“The Artist,” a French film, directed by Michel Havanicivius and starring Jean Dujardin and Bérénice Bejo, is an absolute pleasure for any lover of film. The film works as both a homage and a loving parody of classic Hollywood and revels in cinematic clichés. But of course the most striking feature of this film is that it is, for all intents and purposes, a silent film.
The story follows George Valentin (Jean Dujardin), a prolific silent movie lead signed to the fictional Kinescope Studios in the fictional city of Hollywoodland. On the red carpet of his latest movie premiere, Valentin bumps into Peppy Miller (Bérénice Bejo), a would-be starlet. After making the front page of Variety Magazine for her run in with Valentin, Peppy eventually becomes the new face of Kinescope Studios as it rebrands itself as a studio that makes talkies. Being a silent film star, Valentin is essentially kicked out of his top-dog position. We then follow Valentin’s fall from grace (not helped by the Great Depression) and eventual comeback with some help from his unexpected love interest, Peppy Miller herself.
Ironically, what makes “The Artist” fantastic is how fresh it feels. Formally, the film is anachronistic. First of all, the entire film is in black and white. The photography strictly follows the rules of Hollywood scene dissection, which were at their peak when the film takes place. Shallow focus draws the viewers’ eyes to the center of the frame, and there is eye-line matching abound. It is even shot in the archaic (for film) 4:3 ratio. However, “The Artist” does not feel as slow and deliberate as most classic films. The benefit of modern audiences lets the film clip along at a brisk pace despite the dated, but entirely appropriate, techniques. The movie is also able to draw from a vast history of film for scenes to emulate. For example, there is a near shot-for-shot remake of the breakfast scene from “Citizen Kane” (the montage where Kane sits across from his wife at successive breakfasts and at each subsequent cut they are more and more disinterested with each other). Overall, the film has the clarity and internal formal logic of a classic film, but the pace and experimentation of a contemporary one.
Of course, this talk of anachronism dances around the fact that “The Artist” is a silent film made in the 21st century. Surprisingly enough, it holds up. First off, the score is a perfect fit. Unsurprisingly, the music is ripped straight from a typical classic Hollywood melodrama. It swells and swoons appropriately, and it fills almost the entire film. The most interesting moments of the film are when the score drops out. Though mostly silent, the film does play with the technology of sound. These moments range from subtle to outright sound experiments. As for the former, the opening of the film leaves ambiguous whether it will be silent or not. It begins with the screening of one of Valentin’s premieres. The sound could be the orchestra drowning everything else out. But as the orchestra drops out and we see the audience clap (and hear nothing), then the audience realizes that this will be a silent affair. As for more experimental use of sound, there is a brilliant dream sequence where all that can be heard are sound effects, glasses clinking on tables, dogs barking, things crashing, but no dialogue can be heard. It makes the dream feels incredibly surreal, because of the aural half-reality.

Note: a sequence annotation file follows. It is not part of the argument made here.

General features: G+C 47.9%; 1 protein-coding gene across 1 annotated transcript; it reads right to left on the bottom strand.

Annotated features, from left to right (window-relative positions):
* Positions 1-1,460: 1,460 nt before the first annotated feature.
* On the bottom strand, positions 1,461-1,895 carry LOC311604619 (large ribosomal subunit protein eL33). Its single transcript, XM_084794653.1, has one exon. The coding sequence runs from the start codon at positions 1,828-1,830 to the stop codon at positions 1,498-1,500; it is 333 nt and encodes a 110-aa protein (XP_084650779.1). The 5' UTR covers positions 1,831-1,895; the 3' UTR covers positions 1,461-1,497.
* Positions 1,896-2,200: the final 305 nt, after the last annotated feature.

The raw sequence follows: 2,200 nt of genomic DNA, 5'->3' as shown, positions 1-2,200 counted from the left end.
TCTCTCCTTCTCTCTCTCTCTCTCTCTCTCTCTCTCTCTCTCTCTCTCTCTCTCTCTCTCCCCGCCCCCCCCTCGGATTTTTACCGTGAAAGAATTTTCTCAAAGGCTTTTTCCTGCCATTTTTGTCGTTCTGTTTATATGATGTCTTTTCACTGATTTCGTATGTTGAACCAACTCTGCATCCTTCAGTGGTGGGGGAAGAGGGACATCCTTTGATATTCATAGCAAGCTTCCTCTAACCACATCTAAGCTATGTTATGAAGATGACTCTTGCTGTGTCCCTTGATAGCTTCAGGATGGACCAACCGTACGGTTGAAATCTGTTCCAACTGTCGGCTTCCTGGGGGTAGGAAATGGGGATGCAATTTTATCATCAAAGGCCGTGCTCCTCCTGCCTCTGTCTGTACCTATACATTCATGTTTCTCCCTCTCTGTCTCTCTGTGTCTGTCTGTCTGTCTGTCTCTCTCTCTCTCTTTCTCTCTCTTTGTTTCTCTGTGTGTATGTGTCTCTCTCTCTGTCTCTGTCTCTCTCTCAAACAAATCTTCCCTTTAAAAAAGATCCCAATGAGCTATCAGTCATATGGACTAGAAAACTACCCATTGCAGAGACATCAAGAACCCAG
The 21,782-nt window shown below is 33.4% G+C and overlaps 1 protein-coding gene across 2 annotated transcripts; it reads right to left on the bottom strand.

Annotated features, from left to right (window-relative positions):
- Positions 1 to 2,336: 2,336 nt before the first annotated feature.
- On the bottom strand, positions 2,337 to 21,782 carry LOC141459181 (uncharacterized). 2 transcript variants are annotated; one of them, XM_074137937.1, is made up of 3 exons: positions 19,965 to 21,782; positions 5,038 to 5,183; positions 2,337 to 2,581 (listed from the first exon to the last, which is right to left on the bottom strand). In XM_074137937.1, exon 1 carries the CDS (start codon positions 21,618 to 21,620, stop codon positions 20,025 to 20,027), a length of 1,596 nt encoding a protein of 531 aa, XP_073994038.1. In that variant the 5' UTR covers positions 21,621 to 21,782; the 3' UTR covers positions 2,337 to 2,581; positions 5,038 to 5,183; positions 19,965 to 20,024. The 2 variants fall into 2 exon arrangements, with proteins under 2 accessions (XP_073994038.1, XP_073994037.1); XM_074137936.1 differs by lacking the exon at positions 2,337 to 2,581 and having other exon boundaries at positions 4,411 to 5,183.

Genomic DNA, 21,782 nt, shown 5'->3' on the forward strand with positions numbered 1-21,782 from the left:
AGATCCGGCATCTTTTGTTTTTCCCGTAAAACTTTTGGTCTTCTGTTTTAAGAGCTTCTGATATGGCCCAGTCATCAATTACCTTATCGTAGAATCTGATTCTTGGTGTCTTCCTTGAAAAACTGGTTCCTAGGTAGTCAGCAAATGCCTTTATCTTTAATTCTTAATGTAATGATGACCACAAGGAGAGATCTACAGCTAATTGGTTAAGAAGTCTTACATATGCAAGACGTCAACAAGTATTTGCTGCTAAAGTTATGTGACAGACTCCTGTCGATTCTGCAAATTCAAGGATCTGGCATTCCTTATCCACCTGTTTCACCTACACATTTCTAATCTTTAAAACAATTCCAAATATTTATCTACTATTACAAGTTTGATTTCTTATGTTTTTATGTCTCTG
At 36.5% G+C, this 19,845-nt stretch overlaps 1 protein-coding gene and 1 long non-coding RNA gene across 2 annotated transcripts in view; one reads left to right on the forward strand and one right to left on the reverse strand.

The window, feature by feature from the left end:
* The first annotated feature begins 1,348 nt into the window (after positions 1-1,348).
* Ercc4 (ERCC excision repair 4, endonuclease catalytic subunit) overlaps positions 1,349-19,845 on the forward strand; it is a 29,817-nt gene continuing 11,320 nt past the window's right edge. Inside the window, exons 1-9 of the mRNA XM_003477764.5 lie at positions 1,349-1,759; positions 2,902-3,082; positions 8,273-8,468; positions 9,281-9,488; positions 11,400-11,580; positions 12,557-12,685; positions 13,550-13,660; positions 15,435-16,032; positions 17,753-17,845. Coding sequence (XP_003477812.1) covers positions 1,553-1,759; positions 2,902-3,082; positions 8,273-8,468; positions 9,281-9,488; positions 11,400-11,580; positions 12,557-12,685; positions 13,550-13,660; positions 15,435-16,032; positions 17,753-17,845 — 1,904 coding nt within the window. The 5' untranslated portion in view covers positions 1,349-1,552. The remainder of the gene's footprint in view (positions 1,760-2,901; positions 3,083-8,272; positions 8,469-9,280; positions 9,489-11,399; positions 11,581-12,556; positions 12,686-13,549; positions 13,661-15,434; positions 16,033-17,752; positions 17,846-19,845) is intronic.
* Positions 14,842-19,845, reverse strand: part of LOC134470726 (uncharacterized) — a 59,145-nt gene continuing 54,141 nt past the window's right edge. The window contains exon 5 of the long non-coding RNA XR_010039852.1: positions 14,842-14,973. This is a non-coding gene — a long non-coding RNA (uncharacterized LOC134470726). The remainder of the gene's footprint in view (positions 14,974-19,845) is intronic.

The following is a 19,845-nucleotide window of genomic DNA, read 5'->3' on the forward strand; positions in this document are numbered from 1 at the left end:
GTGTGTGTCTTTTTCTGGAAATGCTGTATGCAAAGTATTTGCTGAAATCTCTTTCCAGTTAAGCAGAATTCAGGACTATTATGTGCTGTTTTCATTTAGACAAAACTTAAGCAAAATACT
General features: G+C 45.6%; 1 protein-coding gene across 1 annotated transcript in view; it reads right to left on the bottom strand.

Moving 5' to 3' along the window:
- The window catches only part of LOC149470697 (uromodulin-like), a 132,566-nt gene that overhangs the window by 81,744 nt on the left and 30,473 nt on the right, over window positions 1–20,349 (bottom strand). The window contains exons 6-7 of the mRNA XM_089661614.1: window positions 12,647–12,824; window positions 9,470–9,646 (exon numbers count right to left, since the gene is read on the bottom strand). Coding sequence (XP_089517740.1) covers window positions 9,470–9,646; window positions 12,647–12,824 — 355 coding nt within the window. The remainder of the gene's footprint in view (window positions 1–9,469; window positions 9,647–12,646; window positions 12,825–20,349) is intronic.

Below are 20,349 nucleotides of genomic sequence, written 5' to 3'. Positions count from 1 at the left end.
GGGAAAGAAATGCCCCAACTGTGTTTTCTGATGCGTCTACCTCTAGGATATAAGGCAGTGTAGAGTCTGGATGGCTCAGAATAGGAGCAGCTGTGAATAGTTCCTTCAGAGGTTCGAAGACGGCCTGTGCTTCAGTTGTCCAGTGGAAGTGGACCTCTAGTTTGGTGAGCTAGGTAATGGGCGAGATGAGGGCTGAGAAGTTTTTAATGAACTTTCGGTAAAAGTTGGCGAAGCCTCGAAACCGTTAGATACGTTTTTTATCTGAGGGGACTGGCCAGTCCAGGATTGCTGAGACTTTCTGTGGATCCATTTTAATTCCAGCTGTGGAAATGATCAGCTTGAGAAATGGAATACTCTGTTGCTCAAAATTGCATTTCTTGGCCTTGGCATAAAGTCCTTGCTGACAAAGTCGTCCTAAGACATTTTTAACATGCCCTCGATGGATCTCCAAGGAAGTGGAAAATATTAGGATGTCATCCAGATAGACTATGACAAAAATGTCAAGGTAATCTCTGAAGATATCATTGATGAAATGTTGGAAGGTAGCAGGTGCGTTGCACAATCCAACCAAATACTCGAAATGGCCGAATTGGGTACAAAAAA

None of this would add up to a great film if it lacked the incredible performances of its leads. Neither Mr. Dujardin nor Ms. Bejo seem at all uncomfortable in silent acting mode, and they carry the film with engaging and sympathetic performances. Neither are shy with the numerous close-ups (more clichés!), especially Bejo, who seems to have Charleston-ed right out of a real silent film. John Goodman has a nice humorous role as the greedy Kinescope Studio executive, and James Cromwell plays a very sympathetic supporting role as Valentin’s butler. Ultimately, Dujardin and Bejo’s onscreen chemistry was the glue that held the entire movie together.
What makes “The Artist” one of the best films of the year and what has lead to its three Golden Globe wins and 10 Academy Award nominations, is that it works on so many levels. It is a heartwarming love story, that could fit among any of the films that it emulates. It is an homage and parody of early classic Hollywood cinema. It is a recreation of a bygone era, and works quite well as a period piece, especially in its costumes. The film also shows the viability of silent film even in this day and age, and even experiments radically with the use of sound in film. Finally, I think the film is incredibly relevant today, because it addresses the growing pains associated with new technologies. As Hollywood butts heads with the American public over copyright and pirating issues, “The Artist” brings up past clashes over technology in and around film. The final message is that despite what technology brings and how it changes film, movies will persist and adapt. The Hollywood show will go on.
Nate is a junior. You can reach him at email@example.com.